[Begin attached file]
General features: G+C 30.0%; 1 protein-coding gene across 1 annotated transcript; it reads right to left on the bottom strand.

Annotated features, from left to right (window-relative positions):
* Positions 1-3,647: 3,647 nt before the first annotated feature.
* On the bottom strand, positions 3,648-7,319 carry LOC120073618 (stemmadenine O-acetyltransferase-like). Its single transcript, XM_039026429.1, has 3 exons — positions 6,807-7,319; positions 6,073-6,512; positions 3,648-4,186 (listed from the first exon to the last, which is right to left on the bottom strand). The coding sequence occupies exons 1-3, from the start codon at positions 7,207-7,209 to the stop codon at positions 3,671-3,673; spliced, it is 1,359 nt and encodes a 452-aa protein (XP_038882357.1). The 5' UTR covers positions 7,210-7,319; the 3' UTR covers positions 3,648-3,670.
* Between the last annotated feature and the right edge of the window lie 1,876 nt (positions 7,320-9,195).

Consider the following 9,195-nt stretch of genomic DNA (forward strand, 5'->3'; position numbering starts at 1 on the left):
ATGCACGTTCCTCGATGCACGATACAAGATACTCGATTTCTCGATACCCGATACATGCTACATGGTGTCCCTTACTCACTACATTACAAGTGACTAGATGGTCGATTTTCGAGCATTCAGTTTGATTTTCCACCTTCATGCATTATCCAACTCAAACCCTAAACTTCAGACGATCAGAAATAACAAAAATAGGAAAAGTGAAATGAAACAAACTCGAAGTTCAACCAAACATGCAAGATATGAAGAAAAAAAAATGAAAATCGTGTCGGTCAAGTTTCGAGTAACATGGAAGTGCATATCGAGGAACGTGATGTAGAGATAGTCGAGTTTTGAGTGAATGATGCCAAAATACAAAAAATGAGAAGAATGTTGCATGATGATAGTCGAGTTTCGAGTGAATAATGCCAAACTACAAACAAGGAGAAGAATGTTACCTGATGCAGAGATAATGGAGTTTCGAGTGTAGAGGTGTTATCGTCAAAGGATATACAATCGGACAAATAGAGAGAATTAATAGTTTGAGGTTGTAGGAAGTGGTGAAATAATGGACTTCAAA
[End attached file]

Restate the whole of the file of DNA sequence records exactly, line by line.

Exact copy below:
General features: G+C 30.0%; 1 protein-coding gene across 1 annotated transcript; it reads right to left on the bottom strand.

Annotated features, from left to right (window-relative positions):
* Positions 1-3,647: 3,647 nt before the first annotated feature.
* On the bottom strand, positions 3,648-7,319 carry LOC120073618 (stemmadenine O-acetyltransferase-like). Its single transcript, XM_039026429.1, has 3 exons — positions 6,807-7,319; positions 6,073-6,512; positions 3,648-4,186 (listed from the first exon to the last, which is right to left on the bottom strand). The coding sequence occupies exons 1-3, from the start codon at positions 7,207-7,209 to the stop codon at positions 3,671-3,673; spliced, it is 1,359 nt and encodes a 452-aa protein (XP_038882357.1). The 5' UTR covers positions 7,210-7,319; the 3' UTR covers positions 3,648-3,670.
* Between the last annotated feature and the right edge of the window lie 1,876 nt (positions 7,320-9,195).

Consider the following 9,195-nt stretch of genomic DNA (forward strand, 5'->3'; position numbering starts at 1 on the left):
ATGCACGTTCCTCGATGCACGATACAAGATACTCGATTTCTCGATACCCGATACATGCTACATGGTGTCCCTTACTCACTACATTACAAGTGACTAGATGGTCGATTTTCGAGCATTCAGTTTGATTTTCCACCTTCATGCATTATCCAACTCAAACCCTAAACTTCAGACGATCAGAAATAACAAAAATAGGAAAAGTGAAATGAAACAAACTCGAAGTTCAACCAAACATGCAAGATATGAAGAAAAAAAAATGAAAATCGTGTCGGTCAAGTTTCGAGTAACATGGAAGTGCATATCGAGGAACGTGATGTAGAGATAGTCGAGTTTTGAGTGAATGATGCCAAAATACAAAAAATGAGAAGAATGTTGCATGATGATAGTCGAGTTTCGAGTGAATAATGCCAAACTACAAACAAGGAGAAGAATGTTACCTGATGCAGAGATAATGGAGTTTCGAGTGTAGAGGTGTTATCGTCAAAGGATATACAATCGGACAAATAGAGAGAATTAATAGTTTGAGGTTGTAGGAAGTGGTGAAATAATGGACTTCAAA